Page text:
Why a blanket workplace “English only” policy is discriminatory

New York City is home to people who speak just about every recognized language in the world. However, in most workplaces, people are required to speak English (even if it’s their second or third language) to do their job.

That doesn’t mean, however, that employers can prohibit people from speaking another language in the workplace in personal interactions. To prohibit this would be an example of discrimination based on national origin, which is one of the protected classes under state and federal law.

Unfortunately, some employers don’t know the law or choose not to abide by it. They may even post “English Only” signs throughout the workplace. They may even allow employees to chastise co-workers when they hear them speaking another language – even if they’re speaking to someone else. Sadly, some people do this only because they feel left out or believe that co-workers are talking about them when they’re just talking to a parent or grandparent on the phone.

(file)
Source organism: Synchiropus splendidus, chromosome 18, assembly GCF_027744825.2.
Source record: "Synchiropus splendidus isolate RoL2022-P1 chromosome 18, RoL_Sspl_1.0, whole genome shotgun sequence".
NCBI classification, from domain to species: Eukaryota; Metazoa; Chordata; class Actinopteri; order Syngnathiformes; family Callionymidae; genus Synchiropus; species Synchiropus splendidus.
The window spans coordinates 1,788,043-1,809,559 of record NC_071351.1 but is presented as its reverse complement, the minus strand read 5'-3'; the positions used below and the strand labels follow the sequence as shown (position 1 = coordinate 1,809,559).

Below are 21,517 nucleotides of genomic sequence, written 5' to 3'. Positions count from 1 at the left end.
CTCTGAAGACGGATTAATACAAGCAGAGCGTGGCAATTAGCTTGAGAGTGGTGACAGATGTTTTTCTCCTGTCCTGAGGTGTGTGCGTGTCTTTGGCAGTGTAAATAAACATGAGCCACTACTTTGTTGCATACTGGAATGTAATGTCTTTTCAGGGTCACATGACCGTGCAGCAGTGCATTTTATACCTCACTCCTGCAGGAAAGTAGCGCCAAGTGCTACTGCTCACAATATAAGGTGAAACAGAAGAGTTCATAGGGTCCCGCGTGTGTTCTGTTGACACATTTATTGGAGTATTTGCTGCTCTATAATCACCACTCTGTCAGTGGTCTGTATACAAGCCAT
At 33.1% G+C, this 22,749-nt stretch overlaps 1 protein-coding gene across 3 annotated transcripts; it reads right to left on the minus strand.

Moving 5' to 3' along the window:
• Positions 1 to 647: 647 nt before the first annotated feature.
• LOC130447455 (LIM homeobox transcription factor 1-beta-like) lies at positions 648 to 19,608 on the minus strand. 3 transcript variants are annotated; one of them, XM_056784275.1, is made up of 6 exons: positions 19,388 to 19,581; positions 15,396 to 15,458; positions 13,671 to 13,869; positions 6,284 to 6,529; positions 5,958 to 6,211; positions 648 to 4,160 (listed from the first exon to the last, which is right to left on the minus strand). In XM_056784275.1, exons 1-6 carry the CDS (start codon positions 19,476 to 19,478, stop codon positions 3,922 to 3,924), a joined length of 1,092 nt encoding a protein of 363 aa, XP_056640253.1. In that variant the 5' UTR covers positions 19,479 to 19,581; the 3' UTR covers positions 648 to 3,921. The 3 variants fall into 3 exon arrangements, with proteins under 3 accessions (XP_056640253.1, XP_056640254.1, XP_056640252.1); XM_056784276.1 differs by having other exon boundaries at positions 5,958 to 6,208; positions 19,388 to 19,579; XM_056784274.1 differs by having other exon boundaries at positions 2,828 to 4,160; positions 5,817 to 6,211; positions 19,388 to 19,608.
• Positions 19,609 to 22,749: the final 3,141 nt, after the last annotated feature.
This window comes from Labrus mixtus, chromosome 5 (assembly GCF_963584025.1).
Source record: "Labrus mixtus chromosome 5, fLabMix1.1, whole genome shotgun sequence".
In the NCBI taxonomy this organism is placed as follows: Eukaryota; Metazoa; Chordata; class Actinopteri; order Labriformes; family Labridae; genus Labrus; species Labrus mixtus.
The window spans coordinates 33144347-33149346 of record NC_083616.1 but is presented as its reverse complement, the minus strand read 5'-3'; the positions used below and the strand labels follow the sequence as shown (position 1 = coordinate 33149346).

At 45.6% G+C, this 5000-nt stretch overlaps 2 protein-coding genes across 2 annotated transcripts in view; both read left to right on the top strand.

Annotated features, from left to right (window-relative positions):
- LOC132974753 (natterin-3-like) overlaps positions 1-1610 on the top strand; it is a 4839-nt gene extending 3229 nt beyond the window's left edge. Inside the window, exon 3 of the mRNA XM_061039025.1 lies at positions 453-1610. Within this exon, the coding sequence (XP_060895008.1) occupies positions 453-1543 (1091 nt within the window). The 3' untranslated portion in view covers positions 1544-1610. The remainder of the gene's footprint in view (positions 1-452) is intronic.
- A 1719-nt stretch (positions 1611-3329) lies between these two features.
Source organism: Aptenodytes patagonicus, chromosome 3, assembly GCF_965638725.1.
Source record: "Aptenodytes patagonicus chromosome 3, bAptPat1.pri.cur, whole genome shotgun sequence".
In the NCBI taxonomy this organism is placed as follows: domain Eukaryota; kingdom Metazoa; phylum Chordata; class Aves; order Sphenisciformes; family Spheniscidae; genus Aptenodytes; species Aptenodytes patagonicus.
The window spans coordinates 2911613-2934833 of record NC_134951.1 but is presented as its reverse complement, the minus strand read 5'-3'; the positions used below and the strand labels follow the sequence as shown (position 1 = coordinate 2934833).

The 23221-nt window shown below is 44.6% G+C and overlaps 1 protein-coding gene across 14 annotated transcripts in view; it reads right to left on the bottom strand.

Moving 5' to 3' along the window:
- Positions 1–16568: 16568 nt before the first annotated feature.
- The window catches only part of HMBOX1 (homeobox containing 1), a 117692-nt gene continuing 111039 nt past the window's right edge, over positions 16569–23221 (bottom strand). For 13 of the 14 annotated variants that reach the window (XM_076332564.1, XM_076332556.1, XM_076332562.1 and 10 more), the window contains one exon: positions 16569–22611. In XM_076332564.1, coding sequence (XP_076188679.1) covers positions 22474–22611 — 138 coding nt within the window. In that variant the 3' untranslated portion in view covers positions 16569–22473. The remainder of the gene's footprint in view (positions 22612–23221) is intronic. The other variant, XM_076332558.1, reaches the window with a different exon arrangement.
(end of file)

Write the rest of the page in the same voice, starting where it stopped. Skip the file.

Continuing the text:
According to the Equal Employment Opportunity Commission (EEOC), an “English Only” policy violates Title VII of the Civil Rights Act of 1964. The EEOC also calls such a policy “a burdensome term and condition of employment.” The same applies to a “No Spanish” policy or one forbidding employees from ever speaking a particular language in the workplace.

When can employers require the use of English?

According to the U.S. Department of Labor, employers can require their employees to use English in the following situations:

  • When they’re working on “cooperative work assignments.”
  • When they’re talking or otherwise communicating with someone who only speaks English.
  • When there’s an emergency or other safety-related event.
  • When it’s necessary for a supervisor to monitor their work.

Having a diverse workplace is generally beneficial, and that means having employees from different backgrounds. Employees who are fluent in another language besides English are valuable when dealing with customers, vendors and others who speak little or no English.

Those who are penalized for speaking a non-English language in a personal conversation with a co-worker, on a phone call or in a situation other than those described above should know the law and their rights.

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